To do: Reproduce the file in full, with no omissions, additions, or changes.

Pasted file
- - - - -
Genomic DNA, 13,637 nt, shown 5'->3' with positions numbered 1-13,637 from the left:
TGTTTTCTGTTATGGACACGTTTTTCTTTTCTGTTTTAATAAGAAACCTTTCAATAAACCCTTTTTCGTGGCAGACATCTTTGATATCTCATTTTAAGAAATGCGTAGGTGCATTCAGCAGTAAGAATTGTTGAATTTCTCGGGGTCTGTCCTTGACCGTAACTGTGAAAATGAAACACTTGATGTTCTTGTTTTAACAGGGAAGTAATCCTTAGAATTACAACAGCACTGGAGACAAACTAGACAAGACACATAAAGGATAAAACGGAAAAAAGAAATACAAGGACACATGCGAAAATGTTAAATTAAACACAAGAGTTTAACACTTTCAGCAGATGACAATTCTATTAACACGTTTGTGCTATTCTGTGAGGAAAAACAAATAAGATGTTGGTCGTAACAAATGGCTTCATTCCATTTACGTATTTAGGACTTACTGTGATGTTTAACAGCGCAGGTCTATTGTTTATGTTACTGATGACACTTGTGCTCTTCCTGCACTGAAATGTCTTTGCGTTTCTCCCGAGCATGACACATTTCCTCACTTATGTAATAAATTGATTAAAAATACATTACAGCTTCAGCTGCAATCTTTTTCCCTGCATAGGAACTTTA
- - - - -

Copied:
Genomic DNA, 13,637 nt, shown 5'->3' with positions numbered 1-13,637 from the left:
TGTTTTCTGTTATGGACACGTTTTTCTTTTCTGTTTTAATAAGAAACCTTTCAATAAACCCTTTTTCGTGGCAGACATCTTTGATATCTCATTTTAAGAAATGCGTAGGTGCATTCAGCAGTAAGAATTGTTGAATTTCTCGGGGTCTGTCCTTGACCGTAACTGTGAAAATGAAACACTTGATGTTCTTGTTTTAACAGGGAAGTAATCCTTAGAATTACAACAGCACTGGAGACAAACTAGACAAGACACATAAAGGATAAAACGGAAAAAAGAAATACAAGGACACATGCGAAAATGTTAAATTAAACACAAGAGTTTAACACTTTCAGCAGATGACAATTCTATTAACACGTTTGTGCTATTCTGTGAGGAAAAACAAATAAGATGTTGGTCGTAACAAATGGCTTCATTCCATTTACGTATTTAGGACTTACTGTGATGTTTAACAGCGCAGGTCTATTGTTTATGTTACTGATGACACTTGTGCTCTTCCTGCACTGAAATGTCTTTGCGTTTCTCCCGAGCATGACACATTTCCTCACTTATGTAATAAATTGATTAAAAATACATTACAGCTTCAGCTGCAATCTTTTTCCCTGCATAGGAACTTTA